The enigma of Lebanon

Buoyant and creative, Lebanese society sadly suffers from political paralysis without end.

By MORDECHAI NISAN
July 19, 2015 22:24
4 minute read.
Lebanese protesters outside the parliament building in Beirut

Activists and members of civil society organizations hold placards as they carry a giant Lebanese flag during a protest against the extension of the parliament terms. (photo credit: REUTERS)

While much of the Arab Middle East is engulfed in warfare and chaos, Lebanon endures its own protracted, domestically- fabricated political crisis. Since May 2014, there has been no president in Lebanon, and the parliament arbitrarily extended its term by postponing new national elections until 2017.

Buoyant and creative Lebanese society and culture, home to the arts, fashion, sporting a free economy and an open public space, sadly suffers from political paralysis without end.

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Despite conventional opinion to the contrary, inter-confessional Christian- Muslim rivalry and animosity has not been the source of disarray and blockage. Rather, the Christian Maronite community – the historic bedrock and raison d’être for the country’s founding – has witnessed endless leadership quarrels. Destiny slated this noteworthy national elite of Lebanon to be the solution to a complex pluralistic polity but, instead, it became the problem.

The political system, from the country’s nascent independence in 1926 through to the National Pact of 1943, is based on Christian-Muslim power- sharing and coordination in confessional politics. The political tradition of Lebanon fixed a religious criterion for distributing the most senior offices of government. The country must have a Christian Maronite president, a Sunni prime minister and a Shi’ite speaker of parliament. This nominally undemocratic practice, though once buoyed by a Christian majority in the country, persists as an astounding reality virtually unopposed – despite the emergence of a Muslim majority population.

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The Maronite position at the summit of the Lebanese political regime is accepted because it is the least objectionable in the eyes of all the communities.

The proud Sunnis would not agree to a president from the Shi’ite community, a community whose social standing is disparaged and whose militant Hezbollah party lacks leadership legitimacy. The Shi’ites, in turn, would object to a Sunni president because of intra-Muslim Sunni/Shi’ite enmity and competition.

A Maronite president is unobjectionable to other Christian groups – the Orthodox, the Catholics, the Armenians and others – and the Druse prefer a Christian president to a Muslim one.

Even today, while the two major candidates for president vie for broad trans-sectarian support, the anomaly or rationality of a Maronite serving as president is an uncontroversial non-issue in Lebanese politics. Each personality, Michel Aoun leading the Free Patriotic Movement, and Samir Geagea, head of the Lebanese Forces, enjoys the backing not only of Christian supporters but also Muslims. The former Sunni prime minister, Sa’ad Hariri, leader of the Future Movement, accommodates Geagea’s candidacy; while Hassan Nasrallah, heading the Shi’ite Hezbollah group, is allied with Aoun.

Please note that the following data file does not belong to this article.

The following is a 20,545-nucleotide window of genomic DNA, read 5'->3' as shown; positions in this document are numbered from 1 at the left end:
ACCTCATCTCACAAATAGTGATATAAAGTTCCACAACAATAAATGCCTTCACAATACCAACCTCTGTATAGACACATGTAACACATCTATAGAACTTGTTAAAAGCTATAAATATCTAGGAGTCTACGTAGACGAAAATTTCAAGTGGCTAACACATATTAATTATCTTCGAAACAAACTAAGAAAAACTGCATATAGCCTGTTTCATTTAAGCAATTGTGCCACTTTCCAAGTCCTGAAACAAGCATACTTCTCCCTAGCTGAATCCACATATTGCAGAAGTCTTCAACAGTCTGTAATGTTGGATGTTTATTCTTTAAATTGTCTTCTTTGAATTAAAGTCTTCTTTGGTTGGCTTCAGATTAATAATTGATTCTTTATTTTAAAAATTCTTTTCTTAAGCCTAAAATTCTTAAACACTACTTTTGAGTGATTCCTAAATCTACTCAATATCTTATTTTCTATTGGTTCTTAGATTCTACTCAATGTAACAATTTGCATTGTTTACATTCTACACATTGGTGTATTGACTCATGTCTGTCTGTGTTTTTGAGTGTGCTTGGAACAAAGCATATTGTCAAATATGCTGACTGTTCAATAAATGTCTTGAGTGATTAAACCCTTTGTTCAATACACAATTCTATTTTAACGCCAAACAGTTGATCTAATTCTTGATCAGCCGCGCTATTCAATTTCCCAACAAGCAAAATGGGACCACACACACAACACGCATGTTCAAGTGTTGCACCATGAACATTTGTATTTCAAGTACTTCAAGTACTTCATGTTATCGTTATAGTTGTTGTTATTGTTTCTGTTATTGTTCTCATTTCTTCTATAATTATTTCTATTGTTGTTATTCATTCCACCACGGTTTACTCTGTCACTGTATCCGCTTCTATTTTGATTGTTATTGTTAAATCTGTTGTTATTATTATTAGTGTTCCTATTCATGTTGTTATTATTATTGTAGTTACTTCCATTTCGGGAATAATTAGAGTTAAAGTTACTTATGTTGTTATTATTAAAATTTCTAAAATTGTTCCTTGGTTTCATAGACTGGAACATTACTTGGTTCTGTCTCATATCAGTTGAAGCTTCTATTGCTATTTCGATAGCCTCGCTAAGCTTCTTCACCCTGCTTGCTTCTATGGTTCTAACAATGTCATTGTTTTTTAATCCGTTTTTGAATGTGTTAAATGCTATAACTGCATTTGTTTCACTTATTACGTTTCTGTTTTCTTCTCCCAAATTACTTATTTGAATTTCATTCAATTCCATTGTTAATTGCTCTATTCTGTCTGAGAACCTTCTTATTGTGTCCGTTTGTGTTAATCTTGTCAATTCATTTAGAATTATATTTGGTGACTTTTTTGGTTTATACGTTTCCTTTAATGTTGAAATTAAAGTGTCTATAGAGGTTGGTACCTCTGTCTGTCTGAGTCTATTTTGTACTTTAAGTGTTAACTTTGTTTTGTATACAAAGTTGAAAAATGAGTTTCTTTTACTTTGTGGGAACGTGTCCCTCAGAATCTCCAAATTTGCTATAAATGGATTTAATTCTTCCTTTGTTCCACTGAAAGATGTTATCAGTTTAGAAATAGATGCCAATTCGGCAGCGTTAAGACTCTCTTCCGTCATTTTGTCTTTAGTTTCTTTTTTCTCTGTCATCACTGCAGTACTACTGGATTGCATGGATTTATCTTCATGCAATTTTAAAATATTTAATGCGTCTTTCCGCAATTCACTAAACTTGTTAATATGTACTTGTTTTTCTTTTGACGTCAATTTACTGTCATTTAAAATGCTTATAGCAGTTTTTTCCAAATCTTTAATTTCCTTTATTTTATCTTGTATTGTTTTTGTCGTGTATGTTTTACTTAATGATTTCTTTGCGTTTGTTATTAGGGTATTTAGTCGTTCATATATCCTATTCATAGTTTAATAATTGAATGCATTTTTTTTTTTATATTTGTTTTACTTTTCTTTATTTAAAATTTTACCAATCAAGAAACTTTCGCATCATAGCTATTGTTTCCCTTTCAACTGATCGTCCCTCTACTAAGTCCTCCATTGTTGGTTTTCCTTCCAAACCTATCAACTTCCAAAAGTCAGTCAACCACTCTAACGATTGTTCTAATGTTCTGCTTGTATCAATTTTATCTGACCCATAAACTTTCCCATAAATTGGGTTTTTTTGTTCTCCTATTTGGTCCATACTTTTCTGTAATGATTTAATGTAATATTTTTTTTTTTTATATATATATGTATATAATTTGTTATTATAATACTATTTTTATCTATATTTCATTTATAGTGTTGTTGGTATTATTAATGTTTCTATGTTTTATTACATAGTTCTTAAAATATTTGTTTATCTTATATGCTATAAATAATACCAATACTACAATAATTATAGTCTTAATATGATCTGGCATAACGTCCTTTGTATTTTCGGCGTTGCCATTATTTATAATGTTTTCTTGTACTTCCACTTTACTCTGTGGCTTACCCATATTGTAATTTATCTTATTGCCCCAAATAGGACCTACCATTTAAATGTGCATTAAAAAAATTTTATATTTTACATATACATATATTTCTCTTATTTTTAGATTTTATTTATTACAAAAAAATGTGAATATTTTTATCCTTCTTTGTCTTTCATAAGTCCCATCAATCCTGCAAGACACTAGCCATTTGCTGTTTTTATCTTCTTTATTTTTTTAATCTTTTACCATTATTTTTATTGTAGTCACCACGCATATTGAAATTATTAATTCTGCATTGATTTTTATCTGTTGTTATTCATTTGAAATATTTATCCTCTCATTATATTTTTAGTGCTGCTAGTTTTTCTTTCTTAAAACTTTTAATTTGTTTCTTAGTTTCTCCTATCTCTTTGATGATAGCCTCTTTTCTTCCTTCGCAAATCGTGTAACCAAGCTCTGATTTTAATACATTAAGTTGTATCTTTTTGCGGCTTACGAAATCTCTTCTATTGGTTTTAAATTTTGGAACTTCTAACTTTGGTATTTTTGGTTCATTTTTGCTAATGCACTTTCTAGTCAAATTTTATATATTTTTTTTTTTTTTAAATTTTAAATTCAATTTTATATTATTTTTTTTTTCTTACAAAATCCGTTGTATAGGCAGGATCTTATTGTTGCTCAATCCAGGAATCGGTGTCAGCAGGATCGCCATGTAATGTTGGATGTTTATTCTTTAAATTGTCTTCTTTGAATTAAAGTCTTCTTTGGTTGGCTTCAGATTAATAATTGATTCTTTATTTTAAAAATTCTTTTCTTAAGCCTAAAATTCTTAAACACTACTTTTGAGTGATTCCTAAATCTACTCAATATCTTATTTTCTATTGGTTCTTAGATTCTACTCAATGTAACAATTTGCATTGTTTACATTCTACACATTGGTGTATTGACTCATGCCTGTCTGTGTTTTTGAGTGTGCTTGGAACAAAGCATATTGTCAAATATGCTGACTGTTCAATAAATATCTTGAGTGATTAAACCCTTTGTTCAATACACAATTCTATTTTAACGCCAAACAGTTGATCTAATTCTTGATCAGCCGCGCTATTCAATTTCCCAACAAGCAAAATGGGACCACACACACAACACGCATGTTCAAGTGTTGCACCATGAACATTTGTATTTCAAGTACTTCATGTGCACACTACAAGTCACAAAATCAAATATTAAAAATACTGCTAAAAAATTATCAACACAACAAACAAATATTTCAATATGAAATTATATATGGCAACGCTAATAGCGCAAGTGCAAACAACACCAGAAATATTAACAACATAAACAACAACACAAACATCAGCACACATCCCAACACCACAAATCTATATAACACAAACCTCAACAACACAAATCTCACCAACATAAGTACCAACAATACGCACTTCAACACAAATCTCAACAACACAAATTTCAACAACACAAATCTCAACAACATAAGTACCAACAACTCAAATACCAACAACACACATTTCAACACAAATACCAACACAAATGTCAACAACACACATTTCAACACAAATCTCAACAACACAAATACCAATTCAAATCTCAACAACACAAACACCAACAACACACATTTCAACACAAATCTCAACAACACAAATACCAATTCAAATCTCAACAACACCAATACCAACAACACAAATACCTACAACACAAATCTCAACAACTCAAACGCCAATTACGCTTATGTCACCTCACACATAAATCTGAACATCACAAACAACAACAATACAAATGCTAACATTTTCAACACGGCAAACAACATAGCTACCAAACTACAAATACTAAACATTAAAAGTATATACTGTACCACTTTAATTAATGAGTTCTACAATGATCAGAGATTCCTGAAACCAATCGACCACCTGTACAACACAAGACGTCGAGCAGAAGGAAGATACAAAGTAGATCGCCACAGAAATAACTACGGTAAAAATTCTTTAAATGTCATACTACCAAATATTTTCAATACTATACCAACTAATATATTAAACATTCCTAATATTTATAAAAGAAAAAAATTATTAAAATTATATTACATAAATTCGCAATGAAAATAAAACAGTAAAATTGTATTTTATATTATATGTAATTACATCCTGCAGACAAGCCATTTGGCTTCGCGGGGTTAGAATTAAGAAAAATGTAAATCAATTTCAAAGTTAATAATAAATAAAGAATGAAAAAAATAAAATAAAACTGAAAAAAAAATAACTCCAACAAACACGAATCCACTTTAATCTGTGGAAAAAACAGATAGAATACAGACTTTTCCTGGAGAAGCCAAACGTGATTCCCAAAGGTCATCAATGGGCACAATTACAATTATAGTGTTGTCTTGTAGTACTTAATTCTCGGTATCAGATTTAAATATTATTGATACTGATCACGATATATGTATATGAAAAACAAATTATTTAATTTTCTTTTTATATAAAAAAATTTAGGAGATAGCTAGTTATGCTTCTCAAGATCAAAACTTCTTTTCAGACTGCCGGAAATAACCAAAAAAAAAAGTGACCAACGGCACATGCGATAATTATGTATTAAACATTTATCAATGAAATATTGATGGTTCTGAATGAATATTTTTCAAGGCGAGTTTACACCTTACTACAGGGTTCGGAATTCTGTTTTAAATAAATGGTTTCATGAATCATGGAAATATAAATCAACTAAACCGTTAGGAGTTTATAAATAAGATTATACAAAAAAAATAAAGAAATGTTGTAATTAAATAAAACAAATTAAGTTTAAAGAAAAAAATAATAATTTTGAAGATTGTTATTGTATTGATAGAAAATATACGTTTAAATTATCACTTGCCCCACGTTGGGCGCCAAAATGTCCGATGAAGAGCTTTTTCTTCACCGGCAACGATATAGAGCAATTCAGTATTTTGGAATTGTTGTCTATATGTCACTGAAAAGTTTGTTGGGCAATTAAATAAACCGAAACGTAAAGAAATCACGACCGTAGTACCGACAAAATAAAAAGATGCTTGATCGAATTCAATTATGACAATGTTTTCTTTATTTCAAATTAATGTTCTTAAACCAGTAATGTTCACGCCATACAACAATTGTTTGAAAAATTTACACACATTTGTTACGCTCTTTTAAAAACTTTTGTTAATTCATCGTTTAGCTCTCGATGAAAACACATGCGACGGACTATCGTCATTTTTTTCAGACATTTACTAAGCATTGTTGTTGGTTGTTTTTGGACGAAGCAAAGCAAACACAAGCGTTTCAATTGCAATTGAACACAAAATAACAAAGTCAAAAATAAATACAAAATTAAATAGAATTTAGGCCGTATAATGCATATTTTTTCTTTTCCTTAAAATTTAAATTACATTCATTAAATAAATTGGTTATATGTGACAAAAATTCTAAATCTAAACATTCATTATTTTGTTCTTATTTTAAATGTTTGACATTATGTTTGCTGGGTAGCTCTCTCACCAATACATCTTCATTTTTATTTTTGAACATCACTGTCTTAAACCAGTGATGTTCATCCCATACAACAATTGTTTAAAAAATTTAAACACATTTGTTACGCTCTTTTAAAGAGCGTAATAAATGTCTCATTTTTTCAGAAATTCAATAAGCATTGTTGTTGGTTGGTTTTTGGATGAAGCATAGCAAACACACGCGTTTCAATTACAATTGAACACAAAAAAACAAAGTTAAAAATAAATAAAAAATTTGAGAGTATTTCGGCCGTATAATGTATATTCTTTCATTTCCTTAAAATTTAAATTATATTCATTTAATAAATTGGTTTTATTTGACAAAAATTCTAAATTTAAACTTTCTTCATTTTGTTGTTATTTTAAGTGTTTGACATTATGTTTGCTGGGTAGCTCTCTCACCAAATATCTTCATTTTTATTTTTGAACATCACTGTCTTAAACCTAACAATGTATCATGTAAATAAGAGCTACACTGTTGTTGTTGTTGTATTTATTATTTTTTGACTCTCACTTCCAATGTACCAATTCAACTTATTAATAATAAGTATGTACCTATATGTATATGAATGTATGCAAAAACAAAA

The presidential vacuum reflects intra-Maronite rivalry which is generations old. The Maronite Patriarch Beshara al-Ra’i has been unsuccessful in sorting out a solution to the deadlock.

Prime Minister Tammam Salam, holding the senior Sunni office, meanwhile manages government affairs; Druse leader Walid Jumblatt offers his own solution, having proposed an alternative Maronite candidate from among his political followers.

The bane of Lebanese politics is not Muslim-Christian friction but intra-Maronite enmity and an inability to transcend competition, whatever its source – clannishness, ideology, or personal – in order to responsibly lead the country on behalf of all Lebanese.

The disunity and infighting within the ranks of Maronite political circles have ignominiously recorded intense and bitter intra-Maronite fracases since the 1930s. They exploded in barbaric warfare among the elitist Gemayal, Franjieh and Chamoun families in the 1970s. Vindictiveness within the Maronite tribe has been horrific, and the two present leading presidential contenders carry much of the blame for the calamity of violence in the 1980s. Thus, the contorted image of Lebanon as a victim of built-in religious Christian-Muslim hatred is not at all the issue; rather, the war of the Maronite brothers is the wretched plight of Lebanon.

But when somehow a Maronite president is elected by the parliament – maybe a non-political personality like Jean Kahwaji, the outgoing commander of the Army, or Riad Salameh, governor of the Bank of Lebanon – it will be appropriate still to recognize Lebanon’s special enigmas: that it has a Christian president in the Arab Muslim Middle East, that the Muslim majority of Lebanon acknowledges this particular option, and that – sadly – the Maronites, the very glue binding all the Lebanese and the very repository of its proud national traditions, have been much of the cause of Lebanon’s endemic political malaise.

The author, of the Hebrew University of Jerusalem, has written Politics and War in Lebanon: Unraveling the Enigma (Transaction Publishers, 2015).


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